The Un-Server: Using A MacBook
I started following through with some of my 2008 resolutions. First thing was to finally take the time to program our thermostat. I set it to 59 degrees at 10:00 PM, then to turn up to 64 at 7:00 AM, down to 62 again at 10:00, up to 64 at 5:00.
I may adjust the times a bit later, but gosh it was nice to wake up to a warm house (well, warm by our standards).
Then I tackled the Linux server. As I said previously, I had two goals in mind: I hate that thing sucking electricity when it isn't being used and I need and want to upgrade its OS. Its main use is as a "deep backup" server - daily backups don't go here, but weeklies do. Obviously that's easy enough to deal with: turn it on once a week. But there's a secondary function: it is a daily backup for Quickbooks running on my wife's PC. It also runs a little web based tool I use to track prepaid hours and their consumption by my clients.
These two things mean that I'd need to be quick in upgrading the Linux - I can't live with a few days down. But I don't want to be rushed. I want to take my time and do this at my leisure. Hmmm.. conflict. What to do?
Well, why not use my MacBook for the daily backups and the cgi app? It's always on, it just sleeps when I'm not using it. If my wife needs to wake it up because she wants to back up her checkbook, she just needs to open the cover. And later, if I get to my other goal of killing all power to this area when nobody is using it, the MacBook won't be bothered by that either. Sounds like a great idea!
So, step one: turn on File Sharing and Web Sharing in System Preferences. The Mac automatically creates shared folders for all the users on the machine, but I got rid of those and created one share: Backups. By default, the Mac only turns on AFP (Apple File Protocol) sharing. As I have no other Macs right now, I shut that off and turned on SMB sharing. I don't need FTP sharing, so I left that off. Now to test. At a terminal window I typed: "smbclient -L Macbook". It prompted for a password, I gave it my user login password, and it spit back.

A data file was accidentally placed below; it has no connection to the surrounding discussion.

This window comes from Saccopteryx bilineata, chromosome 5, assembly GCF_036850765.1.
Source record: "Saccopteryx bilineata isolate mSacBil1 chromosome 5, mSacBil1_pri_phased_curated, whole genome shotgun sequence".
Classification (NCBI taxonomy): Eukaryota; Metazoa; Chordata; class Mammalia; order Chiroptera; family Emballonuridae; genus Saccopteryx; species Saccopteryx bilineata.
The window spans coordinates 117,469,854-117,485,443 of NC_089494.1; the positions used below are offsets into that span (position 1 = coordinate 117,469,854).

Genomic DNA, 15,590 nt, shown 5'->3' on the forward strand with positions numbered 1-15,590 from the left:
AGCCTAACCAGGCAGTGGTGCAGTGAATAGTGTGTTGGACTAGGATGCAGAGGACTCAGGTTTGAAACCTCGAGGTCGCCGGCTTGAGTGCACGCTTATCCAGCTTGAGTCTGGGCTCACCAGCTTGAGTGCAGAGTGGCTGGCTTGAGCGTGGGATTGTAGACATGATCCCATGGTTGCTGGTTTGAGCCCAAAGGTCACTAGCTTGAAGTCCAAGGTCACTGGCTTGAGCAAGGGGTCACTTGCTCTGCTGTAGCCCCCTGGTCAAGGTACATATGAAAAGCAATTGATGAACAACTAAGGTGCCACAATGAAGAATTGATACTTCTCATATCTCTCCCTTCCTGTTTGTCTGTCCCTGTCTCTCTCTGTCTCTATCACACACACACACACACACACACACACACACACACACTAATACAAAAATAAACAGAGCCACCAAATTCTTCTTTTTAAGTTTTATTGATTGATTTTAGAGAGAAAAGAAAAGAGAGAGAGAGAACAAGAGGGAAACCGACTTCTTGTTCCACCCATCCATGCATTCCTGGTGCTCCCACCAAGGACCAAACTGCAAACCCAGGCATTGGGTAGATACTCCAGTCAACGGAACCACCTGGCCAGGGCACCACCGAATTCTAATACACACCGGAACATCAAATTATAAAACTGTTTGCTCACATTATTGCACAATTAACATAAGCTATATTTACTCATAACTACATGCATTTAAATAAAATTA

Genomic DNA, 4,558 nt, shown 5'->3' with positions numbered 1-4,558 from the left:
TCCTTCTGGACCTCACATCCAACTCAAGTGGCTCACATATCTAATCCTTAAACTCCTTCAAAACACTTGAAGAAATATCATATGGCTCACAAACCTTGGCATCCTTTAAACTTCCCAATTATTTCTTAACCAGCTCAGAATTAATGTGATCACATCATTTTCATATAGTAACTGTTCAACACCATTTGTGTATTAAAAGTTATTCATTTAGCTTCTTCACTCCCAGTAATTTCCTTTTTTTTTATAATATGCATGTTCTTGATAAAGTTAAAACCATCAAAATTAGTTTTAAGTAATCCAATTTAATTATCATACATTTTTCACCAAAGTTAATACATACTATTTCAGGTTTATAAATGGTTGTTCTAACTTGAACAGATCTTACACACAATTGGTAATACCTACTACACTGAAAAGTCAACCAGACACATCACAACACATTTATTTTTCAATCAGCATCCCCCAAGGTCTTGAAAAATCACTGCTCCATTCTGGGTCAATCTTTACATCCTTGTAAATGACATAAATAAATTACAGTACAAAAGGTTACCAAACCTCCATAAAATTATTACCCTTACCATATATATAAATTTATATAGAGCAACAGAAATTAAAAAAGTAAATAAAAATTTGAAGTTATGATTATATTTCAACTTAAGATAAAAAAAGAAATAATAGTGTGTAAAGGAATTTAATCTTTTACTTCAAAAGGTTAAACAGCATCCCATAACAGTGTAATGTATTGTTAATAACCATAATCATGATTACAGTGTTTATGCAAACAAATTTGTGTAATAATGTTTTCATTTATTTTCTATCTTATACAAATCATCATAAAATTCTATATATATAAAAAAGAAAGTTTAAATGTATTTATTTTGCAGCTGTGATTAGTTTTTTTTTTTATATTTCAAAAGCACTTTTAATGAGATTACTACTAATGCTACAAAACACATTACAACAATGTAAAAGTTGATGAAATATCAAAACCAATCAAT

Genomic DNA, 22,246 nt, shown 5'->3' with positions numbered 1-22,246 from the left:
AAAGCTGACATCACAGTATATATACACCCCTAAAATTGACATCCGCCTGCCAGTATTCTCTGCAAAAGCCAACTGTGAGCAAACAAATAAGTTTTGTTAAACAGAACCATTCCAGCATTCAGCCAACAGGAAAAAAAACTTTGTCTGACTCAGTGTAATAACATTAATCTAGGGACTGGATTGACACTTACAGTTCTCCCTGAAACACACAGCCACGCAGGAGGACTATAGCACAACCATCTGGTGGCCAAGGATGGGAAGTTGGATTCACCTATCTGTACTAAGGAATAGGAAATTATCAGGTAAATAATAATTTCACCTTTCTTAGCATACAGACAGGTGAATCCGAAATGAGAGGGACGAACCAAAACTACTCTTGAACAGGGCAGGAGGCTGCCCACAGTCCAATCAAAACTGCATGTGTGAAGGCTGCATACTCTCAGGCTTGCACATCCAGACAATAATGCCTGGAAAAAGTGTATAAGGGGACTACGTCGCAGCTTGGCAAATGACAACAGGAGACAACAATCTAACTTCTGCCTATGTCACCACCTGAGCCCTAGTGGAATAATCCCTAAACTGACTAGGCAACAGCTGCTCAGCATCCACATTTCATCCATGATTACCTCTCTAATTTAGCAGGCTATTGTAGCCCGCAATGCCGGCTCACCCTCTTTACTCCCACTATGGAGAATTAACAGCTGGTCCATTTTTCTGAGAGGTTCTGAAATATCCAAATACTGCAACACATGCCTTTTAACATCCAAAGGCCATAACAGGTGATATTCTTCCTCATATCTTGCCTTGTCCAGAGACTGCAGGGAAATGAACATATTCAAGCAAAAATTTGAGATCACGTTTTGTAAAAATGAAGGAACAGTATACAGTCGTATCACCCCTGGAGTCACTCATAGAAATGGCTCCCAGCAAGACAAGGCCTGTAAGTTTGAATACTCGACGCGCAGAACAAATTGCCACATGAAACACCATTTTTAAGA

Good, that was easy. Now to the PC. I could add the PC user as a user here, but it's just as easy to map a network drive and use "Connect as a different user" using my login and password (she knows it anyway). But when I went to try that from the PC, it wouldn't connect.
That had to be the firewall, and of course it was. The Mac had been set "Allow only essential services", but I needed to specifically allow File and Web Sharing. I made that change, and the mapped drive popped up. Ok, on to the Web Server!
Leopard's main web-server lives in /library/web-server. There you will find three directories: CGI-Executables, Document and share. My application is mostly just cgi scripts, so I could have just copied them into CGI-Executables from the Linux server, but as long as I was here I decided to rewrite a few things and do some cleanup and new features that I had wanted for a while. That took a few hours, but soon enough I had that app running locally as I wanted.
Wow. I can turn off the Linux server. It hasn't been deliberately shut off since we moved here two years ago. Oh, a few power failures have crashed us (yes, I really should get that UPS), but other than that, its been chugging away.. I typed "init 0" and soon after the low hum of its drives disappeared from my background noise.
Well, that's enough for one day. I'll work on the upgrade as I have the time and ambition. It backs itself up to a Rev drive, so I can tear right into it without thinking about losing anything. It hasn't had a CD drive installed for some time; I must have had to steal that for some long forgotten purpose, so I will need to buy that to do any new OS installation.. but I'll deal with that another day.
*Originally published at APLawrence.com
View All Articles by A.P. Lawrence
Our Daily Email of Breaking eBusiness News
About the Author:
A.P. Lawrence provides SCO Unix and Linux consulting services http://www.pcunix.com
WebProNews RSS Feed
More Expert Articles Articles